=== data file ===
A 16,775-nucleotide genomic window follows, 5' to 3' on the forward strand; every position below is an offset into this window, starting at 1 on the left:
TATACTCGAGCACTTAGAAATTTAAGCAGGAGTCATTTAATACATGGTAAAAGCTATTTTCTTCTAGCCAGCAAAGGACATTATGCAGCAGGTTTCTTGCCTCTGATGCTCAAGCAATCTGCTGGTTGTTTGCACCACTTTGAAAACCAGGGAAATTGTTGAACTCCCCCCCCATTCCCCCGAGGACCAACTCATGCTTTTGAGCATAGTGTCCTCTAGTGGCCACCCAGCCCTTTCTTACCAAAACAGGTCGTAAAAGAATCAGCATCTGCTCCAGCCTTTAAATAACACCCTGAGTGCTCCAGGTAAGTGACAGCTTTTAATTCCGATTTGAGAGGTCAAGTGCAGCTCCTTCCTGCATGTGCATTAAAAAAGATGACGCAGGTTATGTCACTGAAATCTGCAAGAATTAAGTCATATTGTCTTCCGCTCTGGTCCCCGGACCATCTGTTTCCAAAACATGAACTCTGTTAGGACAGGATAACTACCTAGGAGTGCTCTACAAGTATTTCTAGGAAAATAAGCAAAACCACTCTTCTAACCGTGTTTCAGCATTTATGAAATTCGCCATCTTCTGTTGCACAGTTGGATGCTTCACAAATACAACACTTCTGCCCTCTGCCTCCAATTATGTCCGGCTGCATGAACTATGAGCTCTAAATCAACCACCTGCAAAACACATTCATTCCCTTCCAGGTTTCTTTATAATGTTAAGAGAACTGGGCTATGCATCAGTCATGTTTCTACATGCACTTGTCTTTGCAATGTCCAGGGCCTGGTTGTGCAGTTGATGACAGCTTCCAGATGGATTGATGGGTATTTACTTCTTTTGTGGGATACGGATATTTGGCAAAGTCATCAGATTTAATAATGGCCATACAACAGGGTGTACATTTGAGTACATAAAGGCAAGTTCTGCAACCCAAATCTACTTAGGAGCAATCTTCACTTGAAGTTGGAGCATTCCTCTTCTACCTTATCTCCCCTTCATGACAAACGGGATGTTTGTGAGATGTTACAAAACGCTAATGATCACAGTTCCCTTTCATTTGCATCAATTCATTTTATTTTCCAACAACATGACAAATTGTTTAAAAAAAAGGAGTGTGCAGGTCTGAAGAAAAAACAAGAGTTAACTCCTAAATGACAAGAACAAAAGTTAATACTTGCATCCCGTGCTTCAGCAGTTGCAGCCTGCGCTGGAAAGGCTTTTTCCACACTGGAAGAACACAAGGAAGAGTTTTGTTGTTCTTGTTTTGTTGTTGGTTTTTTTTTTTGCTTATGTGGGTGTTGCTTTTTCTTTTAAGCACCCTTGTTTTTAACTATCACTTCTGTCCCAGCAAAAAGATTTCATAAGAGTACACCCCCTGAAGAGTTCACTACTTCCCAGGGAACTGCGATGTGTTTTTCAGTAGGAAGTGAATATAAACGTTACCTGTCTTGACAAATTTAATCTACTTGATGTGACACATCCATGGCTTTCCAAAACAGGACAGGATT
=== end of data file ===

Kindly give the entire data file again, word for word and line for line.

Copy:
A 16,775-nucleotide genomic window follows, 5' to 3' on the forward strand; every position below is an offset into this window, starting at 1 on the left:
TATACTCGAGCACTTAGAAATTTAAGCAGGAGTCATTTAATACATGGTAAAAGCTATTTTCTTCTAGCCAGCAAAGGACATTATGCAGCAGGTTTCTTGCCTCTGATGCTCAAGCAATCTGCTGGTTGTTTGCACCACTTTGAAAACCAGGGAAATTGTTGAACTCCCCCCCCATTCCCCCGAGGACCAACTCATGCTTTTGAGCATAGTGTCCTCTAGTGGCCACCCAGCCCTTTCTTACCAAAACAGGTCGTAAAAGAATCAGCATCTGCTCCAGCCTTTAAATAACACCCTGAGTGCTCCAGGTAAGTGACAGCTTTTAATTCCGATTTGAGAGGTCAAGTGCAGCTCCTTCCTGCATGTGCATTAAAAAAGATGACGCAGGTTATGTCACTGAAATCTGCAAGAATTAAGTCATATTGTCTTCCGCTCTGGTCCCCGGACCATCTGTTTCCAAAACATGAACTCTGTTAGGACAGGATAACTACCTAGGAGTGCTCTACAAGTATTTCTAGGAAAATAAGCAAAACCACTCTTCTAACCGTGTTTCAGCATTTATGAAATTCGCCATCTTCTGTTGCACAGTTGGATGCTTCACAAATACAACACTTCTGCCCTCTGCCTCCAATTATGTCCGGCTGCATGAACTATGAGCTCTAAATCAACCACCTGCAAAACACATTCATTCCCTTCCAGGTTTCTTTATAATGTTAAGAGAACTGGGCTATGCATCAGTCATGTTTCTACATGCACTTGTCTTTGCAATGTCCAGGGCCTGGTTGTGCAGTTGATGACAGCTTCCAGATGGATTGATGGGTATTTACTTCTTTTGTGGGATACGGATATTTGGCAAAGTCATCAGATTTAATAATGGCCATACAACAGGGTGTACATTTGAGTACATAAAGGCAAGTTCTGCAACCCAAATCTACTTAGGAGCAATCTTCACTTGAAGTTGGAGCATTCCTCTTCTACCTTATCTCCCCTTCATGACAAACGGGATGTTTGTGAGATGTTACAAAACGCTAATGATCACAGTTCCCTTTCATTTGCATCAATTCATTTTATTTTCCAACAACATGACAAATTGTTTAAAAAAAAGGAGTGTGCAGGTCTGAAGAAAAAACAAGAGTTAACTCCTAAATGACAAGAACAAAAGTTAATACTTGCATCCCGTGCTTCAGCAGTTGCAGCCTGCGCTGGAAAGGCTTTTTCCACACTGGAAGAACACAAGGAAGAGTTTTGTTGTTCTTGTTTTGTTGTTGGTTTTTTTTTTTGCTTATGTGGGTGTTGCTTTTTCTTTTAAGCACCCTTGTTTTTAACTATCACTTCTGTCCCAGCAAAAAGATTTCATAAGAGTACACCCCCTGAAGAGTTCACTACTTCCCAGGGAACTGCGATGTGTTTTTCAGTAGGAAGTGAATATAAACGTTACCTGTCTTGACAAATTTAATCTACTTGATGTGACACATCCATGGCTTTCCAAAACAGGACAGGATT